A dolomitic limnstono deposit in the oxtromo northern part of Sarasota

County east of Stuto Highway 356, is thought not to cross into Manatee County

as sholl limestono is found along thu county line road, with little evidence

of dolomitic linmstono.


- 82 -


































Areas of potential
Commercial value.


Areas of doubtful
S commercial value.


Dolomitic stations are represented by numerals.

10 0 10 Miles
o Manae Cny s ing d are a









Map o'f Manatee County showing dolomitic areas and locations .of test wells.


-83 -


/




: MANATEE COUNTY -- LOGS OF TEST HOLES AND CHEMICAL \NALYSES Of SAMPLES

: 2 0... i. i on 2 MGC03 ;cao cOaCO3 S
Deoth Elev. char. of. Mterial it0on, 0 0



.0-5 an
.-.. ..n, ..... .....^ i" .~... 1 ,- .J .---- -.-.-*-- -.:
1 5
5-1 i Same
... 5- ..
10-15 17.5 -- .- -.

19---20 V.-.-.. 25.V1 20. 11.48 '.24.0 I16.67 30o, 1 4. 22
1 .. m e.esl. um lime .. .. .. ... .... .... ..
20-*25 .-2 Sandy dolomite 33.3 0.65 17.45 | 6.5 25.98 46.3 15.43 ,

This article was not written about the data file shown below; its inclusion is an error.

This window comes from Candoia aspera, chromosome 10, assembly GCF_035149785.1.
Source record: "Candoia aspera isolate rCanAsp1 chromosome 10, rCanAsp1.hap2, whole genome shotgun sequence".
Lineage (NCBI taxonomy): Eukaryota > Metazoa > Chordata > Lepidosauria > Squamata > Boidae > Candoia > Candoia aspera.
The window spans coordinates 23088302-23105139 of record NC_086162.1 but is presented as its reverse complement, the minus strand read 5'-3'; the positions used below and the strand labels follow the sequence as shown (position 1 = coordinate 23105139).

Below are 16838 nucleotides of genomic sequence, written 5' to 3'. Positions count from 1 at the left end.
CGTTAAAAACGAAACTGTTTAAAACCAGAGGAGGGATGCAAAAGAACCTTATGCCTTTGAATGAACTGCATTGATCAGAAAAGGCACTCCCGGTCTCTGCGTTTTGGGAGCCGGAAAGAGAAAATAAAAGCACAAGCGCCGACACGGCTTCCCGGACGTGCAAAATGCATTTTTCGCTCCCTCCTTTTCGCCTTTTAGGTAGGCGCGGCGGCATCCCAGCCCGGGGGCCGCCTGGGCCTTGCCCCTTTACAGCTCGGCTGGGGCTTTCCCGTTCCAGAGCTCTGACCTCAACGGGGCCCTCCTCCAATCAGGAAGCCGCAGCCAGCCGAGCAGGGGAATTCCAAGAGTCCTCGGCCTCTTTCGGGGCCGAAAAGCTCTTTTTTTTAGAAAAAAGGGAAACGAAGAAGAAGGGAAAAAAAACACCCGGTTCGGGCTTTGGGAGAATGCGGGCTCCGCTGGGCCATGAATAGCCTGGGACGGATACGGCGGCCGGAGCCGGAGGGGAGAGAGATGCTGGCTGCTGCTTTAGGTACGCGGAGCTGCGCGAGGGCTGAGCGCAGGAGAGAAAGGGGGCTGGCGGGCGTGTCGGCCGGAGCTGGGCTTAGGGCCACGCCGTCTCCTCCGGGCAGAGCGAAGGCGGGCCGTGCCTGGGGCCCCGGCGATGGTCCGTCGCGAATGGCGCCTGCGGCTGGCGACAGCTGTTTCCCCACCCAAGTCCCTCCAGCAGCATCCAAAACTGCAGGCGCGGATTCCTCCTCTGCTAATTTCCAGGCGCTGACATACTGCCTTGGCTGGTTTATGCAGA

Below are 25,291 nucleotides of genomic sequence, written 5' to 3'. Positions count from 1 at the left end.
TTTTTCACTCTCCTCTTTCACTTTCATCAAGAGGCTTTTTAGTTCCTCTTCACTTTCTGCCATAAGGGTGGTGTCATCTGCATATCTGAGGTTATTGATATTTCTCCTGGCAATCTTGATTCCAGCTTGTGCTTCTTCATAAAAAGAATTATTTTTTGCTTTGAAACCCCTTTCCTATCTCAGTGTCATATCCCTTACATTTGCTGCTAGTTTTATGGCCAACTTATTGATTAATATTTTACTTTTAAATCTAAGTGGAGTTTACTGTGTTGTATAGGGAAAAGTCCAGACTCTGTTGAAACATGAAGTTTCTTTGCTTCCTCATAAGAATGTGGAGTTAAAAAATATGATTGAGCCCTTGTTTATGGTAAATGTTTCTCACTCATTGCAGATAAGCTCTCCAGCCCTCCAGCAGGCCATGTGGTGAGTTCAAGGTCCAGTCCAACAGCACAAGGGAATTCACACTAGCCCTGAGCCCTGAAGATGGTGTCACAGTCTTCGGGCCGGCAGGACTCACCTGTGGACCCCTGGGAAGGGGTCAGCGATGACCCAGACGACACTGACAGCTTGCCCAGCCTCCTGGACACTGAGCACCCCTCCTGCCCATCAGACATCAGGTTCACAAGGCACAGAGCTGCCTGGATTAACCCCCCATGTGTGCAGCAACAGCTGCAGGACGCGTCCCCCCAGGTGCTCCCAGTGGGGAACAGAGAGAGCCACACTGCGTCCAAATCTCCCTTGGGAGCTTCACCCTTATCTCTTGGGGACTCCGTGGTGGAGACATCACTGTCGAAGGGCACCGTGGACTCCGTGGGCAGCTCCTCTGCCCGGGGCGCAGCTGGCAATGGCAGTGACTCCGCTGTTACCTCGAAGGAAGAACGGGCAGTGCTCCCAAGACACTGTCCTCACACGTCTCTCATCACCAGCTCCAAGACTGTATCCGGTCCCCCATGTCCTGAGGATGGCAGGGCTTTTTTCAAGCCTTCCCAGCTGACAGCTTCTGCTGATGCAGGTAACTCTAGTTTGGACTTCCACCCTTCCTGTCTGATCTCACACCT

1. ,. '" ..5 .. . ,. ... .. ; ... .. -.-
25 30" SS ,e 38.6 0. 66 1 7. 1- '.666.4 26.20 46.8 14. 7
44 T----4---T.
n35y an190 0.5 8 17.7 13.76 2.6 55.913
.... .........' ....... .......................... . ........4...............--4
3S 3 1 -7'' Calcareous sand 4.7 0.34 2.02 4.2 3.45.6 88.
L- I.5 -__,____ ___ ...___--
DM -2

0-5 12---7 Srd '
L5-9 17-3 S !
9-10 3-2 Sqndly doloirite 33.2 0.69 14. 86 3 1.1 -24.051 42.9 24.49
'1C-15- S,= : -4.0 14.S 9.7 3 50.3 17.91x
15-20 ... .0 75 47.7 20.42
15To-7 (""SWnme 53. "^^T To.&D i .^'.O.e' j^ ,4.J242






MANAT E CO UNTY

Depth El: e' Char;' of materiall I e2t 0 g iO j .1

'D .. M-2 (Oontlnued):

20-25- 1l3 Same 33.2 0.59 L5.07 1.5 25.97 46.4 21.. -1.
25-30- :18 Sandy dolomite 32.0 0.53 14.59 30.5 25.63 45.'8 21.98
30-35 -23 Same 34.9 0.45 17.55 56.7 26.48 47.3 .17.
354o .2. S.me 34.7 0.51 15.88- 33,.2 26.75 47.7 .-

.:DM-3



5-4.0 7: 2 e oS tSe o .0.64 15.87 33.2 27A48 49.S .' 1.274
0 .5: h e g6loite 39.0 '47 .768 470 2830 50.3 121
1 te 34.5 0256 15.76 53. 26,42 47 2 18.74

Sd isme o.56 1 M.81 5i-1I 2609 '6.6 19. 4229 6
..r. ne*-- .344', .,,, ,




5. 8. grade doe dolomite 3 37.4 .49 .17 36 27.31 48.7 '14.
3..5"3 Same g38.9 0.41 17.95 57.5 27.75 49.5 12. 10
35 "23. 38. ji i e41 16.25 3" 5 J27.75 149.5 1'j10
~~~~~~~ ~ ~~~ F'.. :. NI l:.'-, m. ... .. .


3.40 "-28'


I.~n (~ 4
U,~. .


- r~-~rrr~


35.,3 0 41


0 27.75 49.5 .15..66..


1 6.25 .


34.





MANATEE COUNTY

epth. Elev.. Char. of Material 0i OflFe0 O n0 CO0 CaO ICaCO s10o